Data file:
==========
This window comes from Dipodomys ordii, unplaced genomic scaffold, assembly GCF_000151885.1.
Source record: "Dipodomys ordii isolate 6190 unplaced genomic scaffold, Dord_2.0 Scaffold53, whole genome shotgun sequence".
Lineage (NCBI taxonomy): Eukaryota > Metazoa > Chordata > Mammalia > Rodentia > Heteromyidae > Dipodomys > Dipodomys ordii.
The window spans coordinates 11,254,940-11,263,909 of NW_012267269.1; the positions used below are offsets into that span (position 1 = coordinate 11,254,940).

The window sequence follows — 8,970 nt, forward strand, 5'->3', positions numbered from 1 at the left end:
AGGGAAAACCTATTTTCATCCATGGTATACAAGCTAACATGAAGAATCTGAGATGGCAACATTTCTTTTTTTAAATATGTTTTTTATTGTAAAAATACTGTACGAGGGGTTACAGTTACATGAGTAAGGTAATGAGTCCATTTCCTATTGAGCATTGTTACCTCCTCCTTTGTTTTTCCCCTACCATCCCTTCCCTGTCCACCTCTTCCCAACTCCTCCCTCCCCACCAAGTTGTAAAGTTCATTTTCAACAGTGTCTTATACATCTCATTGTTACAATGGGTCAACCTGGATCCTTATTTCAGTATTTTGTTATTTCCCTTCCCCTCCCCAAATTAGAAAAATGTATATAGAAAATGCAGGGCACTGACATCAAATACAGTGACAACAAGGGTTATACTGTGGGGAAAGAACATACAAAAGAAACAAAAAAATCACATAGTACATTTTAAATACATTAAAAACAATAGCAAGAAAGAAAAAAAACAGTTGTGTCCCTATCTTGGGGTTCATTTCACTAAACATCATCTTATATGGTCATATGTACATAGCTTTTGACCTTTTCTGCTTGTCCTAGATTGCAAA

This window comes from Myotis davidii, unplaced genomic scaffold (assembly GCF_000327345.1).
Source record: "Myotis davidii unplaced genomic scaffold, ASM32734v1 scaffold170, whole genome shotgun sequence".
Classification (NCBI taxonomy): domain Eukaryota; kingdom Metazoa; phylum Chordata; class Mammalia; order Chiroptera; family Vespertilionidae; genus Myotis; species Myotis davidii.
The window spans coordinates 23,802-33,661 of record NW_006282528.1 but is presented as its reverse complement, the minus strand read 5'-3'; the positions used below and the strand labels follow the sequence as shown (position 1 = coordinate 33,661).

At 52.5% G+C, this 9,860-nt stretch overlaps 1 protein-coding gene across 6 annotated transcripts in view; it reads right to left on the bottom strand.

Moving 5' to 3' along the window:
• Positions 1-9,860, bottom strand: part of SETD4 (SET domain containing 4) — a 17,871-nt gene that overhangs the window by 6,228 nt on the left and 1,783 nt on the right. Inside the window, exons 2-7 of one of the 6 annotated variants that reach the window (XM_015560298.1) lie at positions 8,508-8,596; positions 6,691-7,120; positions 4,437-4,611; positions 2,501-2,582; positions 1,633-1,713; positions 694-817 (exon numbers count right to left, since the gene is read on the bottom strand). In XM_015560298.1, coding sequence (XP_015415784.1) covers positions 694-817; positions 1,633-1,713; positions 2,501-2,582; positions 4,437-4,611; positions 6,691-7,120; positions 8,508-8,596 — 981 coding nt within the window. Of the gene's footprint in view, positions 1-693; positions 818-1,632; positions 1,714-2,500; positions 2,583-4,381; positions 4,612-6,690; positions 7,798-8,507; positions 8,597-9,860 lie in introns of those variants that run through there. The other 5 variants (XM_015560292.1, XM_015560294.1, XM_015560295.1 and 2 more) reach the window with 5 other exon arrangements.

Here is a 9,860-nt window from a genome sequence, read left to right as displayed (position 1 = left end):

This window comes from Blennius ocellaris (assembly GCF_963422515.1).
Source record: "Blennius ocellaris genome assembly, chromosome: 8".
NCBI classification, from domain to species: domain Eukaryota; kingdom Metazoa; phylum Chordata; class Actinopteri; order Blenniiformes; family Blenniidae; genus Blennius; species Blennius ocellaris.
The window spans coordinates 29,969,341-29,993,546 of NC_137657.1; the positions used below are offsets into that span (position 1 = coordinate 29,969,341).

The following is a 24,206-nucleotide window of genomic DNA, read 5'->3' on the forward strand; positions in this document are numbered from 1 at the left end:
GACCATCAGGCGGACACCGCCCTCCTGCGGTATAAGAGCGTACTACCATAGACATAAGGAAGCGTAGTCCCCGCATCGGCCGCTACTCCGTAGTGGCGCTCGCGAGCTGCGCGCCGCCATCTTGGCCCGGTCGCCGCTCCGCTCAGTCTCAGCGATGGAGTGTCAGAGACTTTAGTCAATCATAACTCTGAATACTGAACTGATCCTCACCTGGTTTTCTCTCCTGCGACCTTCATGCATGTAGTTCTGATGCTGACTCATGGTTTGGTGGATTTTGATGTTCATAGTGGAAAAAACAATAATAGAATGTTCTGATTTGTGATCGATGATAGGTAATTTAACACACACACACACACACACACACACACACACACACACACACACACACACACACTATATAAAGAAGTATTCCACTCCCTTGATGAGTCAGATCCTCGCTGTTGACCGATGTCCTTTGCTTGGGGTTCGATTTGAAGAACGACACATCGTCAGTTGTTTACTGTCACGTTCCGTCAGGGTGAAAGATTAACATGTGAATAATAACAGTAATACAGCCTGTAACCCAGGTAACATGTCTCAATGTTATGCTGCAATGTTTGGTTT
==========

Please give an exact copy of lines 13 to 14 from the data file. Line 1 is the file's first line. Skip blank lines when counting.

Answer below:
• Positions 1-9,860, bottom strand: part of SETD4 (SET domain containing 4) — a 17,871-nt gene that overhangs the window by 6,228 nt on the left and 1,783 nt on the right. Inside the window, exons 2-7 of one of the 6 annotated variants that reach the window (XM_015560298.1) lie at positions 8,508-8,596; positions 6,691-7,120; positions 4,437-4,611; positions 2,501-2,582; positions 1,633-1,713; positions 694-817 (exon numbers count right to left, since the gene is read on the bottom strand). In XM_015560298.1, coding sequence (XP_015415784.1) covers positions 694-817; positions 1,633-1,713; positions 2,501-2,582; positions 4,437-4,611; positions 6,691-7,120; positions 8,508-8,596 — 981 coding nt within the window. Of the gene's footprint in view, positions 1-693; positions 818-1,632; positions 1,714-2,500; positions 2,583-4,381; positions 4,612-6,690; positions 7,798-8,507; positions 8,597-9,860 lie in introns of those variants that run through there. The other 5 variants (XM_015560292.1, XM_015560294.1, XM_015560295.1 and 2 more) reach the window with 5 other exon arrangements.

Here is a 9,860-nt window from a genome sequence, read left to right as displayed (position 1 = left end):